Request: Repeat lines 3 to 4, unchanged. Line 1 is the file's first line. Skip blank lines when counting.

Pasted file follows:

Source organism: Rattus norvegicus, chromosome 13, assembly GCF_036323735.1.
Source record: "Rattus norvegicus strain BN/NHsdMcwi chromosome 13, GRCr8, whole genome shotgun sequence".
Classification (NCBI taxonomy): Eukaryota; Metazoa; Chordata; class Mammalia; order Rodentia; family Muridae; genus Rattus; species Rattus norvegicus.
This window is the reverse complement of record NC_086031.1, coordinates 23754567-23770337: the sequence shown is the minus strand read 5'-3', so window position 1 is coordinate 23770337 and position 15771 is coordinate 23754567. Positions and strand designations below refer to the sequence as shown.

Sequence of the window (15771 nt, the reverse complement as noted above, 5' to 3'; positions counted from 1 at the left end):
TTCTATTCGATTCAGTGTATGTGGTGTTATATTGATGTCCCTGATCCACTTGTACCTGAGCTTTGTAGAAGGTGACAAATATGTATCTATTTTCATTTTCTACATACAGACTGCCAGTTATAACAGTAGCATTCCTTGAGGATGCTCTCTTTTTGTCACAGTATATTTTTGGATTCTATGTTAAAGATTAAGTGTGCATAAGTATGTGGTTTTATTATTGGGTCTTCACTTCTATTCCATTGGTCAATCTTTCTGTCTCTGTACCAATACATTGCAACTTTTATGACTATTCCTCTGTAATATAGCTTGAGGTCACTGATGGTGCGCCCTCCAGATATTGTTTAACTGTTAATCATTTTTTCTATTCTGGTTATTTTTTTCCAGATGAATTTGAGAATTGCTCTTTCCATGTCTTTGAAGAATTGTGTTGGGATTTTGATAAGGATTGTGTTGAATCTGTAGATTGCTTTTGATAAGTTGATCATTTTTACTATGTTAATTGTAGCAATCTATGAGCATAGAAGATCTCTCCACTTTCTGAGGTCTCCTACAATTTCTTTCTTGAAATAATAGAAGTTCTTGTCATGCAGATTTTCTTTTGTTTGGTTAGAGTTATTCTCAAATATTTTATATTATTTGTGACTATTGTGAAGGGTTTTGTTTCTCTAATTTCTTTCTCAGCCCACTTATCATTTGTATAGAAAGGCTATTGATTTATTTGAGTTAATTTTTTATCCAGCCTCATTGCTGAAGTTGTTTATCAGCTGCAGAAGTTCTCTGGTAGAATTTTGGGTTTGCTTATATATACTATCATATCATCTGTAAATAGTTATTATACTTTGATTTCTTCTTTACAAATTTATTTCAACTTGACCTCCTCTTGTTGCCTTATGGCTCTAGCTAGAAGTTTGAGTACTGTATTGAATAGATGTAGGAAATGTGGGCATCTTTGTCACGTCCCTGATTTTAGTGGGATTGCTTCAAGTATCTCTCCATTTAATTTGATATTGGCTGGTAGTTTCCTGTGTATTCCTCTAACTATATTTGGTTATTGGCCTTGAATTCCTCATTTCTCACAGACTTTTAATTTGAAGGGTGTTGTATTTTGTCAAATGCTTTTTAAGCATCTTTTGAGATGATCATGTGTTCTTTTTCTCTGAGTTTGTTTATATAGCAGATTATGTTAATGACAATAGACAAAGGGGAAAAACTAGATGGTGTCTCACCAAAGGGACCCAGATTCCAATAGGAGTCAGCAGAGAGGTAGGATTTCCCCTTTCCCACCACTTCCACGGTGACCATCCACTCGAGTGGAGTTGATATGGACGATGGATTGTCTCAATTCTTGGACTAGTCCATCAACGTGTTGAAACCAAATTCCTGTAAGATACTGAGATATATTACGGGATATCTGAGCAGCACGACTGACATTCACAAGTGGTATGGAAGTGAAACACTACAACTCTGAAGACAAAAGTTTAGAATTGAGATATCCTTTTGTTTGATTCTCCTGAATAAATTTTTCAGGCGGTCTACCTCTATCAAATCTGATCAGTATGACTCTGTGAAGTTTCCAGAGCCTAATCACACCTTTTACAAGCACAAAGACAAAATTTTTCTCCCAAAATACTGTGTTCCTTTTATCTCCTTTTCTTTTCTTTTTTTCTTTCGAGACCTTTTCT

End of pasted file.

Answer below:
Classification (NCBI taxonomy): Eukaryota; Metazoa; Chordata; class Mammalia; order Rodentia; family Muridae; genus Rattus; species Rattus norvegicus.
This window is the reverse complement of record NC_086031.1, coordinates 23754567-23770337: the sequence shown is the minus strand read 5'-3', so window position 1 is coordinate 23770337 and position 15771 is coordinate 23754567. Positions and strand designations below refer to the sequence as shown.